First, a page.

The Documenta 14 Head of Artistic Office Athens on why the Exhibition is Good for the City


IMG_2386 copy
Marina Fokidis, image by Panos Davios


Documenta is one the largest and most prestigious art events in the world. Taking place every five years in Kassel, Germany, its 14th edition will be split between the traditional location and Athens, Greece. Yet the news hasn’t pleased everyone, with some critics likening the move to poverty tourism. Marina Fokidis is the director of the documenta 14’s Artistic Office in Athens, and she certainly doesn’t think so. Sleek talked to Fokidis about her long involvement with documenta, and why she thinks the event is good for Athens.

SLEEK: You’re also the founder and artistic director of the yearly exhibition project Kunsthalle Athena. How did it all start?

Marina Fokidis: The idea was conceived in 2009 and was initiated and announced to the public through an artistic ritual involving the distilling of an alcoholic drink. That lasted around six days and nights and was open to the public.

By 2010, we were “installed” in a building. It was the middle of summer, during the “Greek problems”, that Kunshalle Athena became active in a magnificent wreck of a building, which became its body and soul. We treat Kunsthalle Athena as a living entity. In its initial five years it hosted more than 30.000 people. Operating only from May to October, the institution came from the need to formulate a new perception of our lives and actions: a new ontology. We needed a space to co-exist, different from that of the ever-arid social landscape developing around us.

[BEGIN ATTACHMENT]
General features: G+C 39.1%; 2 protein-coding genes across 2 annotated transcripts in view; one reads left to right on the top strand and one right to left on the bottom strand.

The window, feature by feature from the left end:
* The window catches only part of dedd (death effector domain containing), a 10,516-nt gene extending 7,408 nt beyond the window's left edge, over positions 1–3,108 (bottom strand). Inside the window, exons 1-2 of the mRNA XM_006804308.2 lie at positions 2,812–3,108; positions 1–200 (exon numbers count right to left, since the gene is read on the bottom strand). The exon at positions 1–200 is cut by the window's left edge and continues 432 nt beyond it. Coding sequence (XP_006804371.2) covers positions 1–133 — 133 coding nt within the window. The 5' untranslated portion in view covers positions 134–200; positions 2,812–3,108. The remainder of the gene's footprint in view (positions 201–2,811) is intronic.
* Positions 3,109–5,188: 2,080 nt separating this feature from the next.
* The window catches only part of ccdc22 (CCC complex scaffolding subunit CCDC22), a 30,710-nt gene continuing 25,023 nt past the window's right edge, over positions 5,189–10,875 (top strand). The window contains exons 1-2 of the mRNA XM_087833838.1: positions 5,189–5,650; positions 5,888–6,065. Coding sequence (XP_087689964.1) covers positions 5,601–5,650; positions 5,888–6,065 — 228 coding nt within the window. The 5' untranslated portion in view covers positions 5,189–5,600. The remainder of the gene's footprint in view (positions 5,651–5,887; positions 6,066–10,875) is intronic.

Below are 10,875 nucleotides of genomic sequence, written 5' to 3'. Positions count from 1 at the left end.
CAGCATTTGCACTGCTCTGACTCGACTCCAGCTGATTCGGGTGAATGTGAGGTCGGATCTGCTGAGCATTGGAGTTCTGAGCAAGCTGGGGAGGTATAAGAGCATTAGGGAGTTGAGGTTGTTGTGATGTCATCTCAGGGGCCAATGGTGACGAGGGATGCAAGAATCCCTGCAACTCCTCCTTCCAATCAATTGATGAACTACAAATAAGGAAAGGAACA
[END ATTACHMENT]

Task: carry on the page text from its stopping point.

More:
Screen Shot 2016-04-14 at 09.53.54
Kunsthalle Athena, image by Robert Pettena

We wanted the chance to build networks, communities and new organisations so as to face a new completely “stateless” reality. Through a set of over 40 projects, our desire was to emphasise the constant transformation of “the polis” as a symbolic location for the production and dissemination of contemporary culture worldwide.

We lost our building because of several reasons associated with the crisis, but we are planning to have a new one by the summer of 2017. In the meantime, we are raising money for a publication on interdependency. This will feature texts relating to independent institutions from around the world, accompanied with records from five years worth of our seeding period.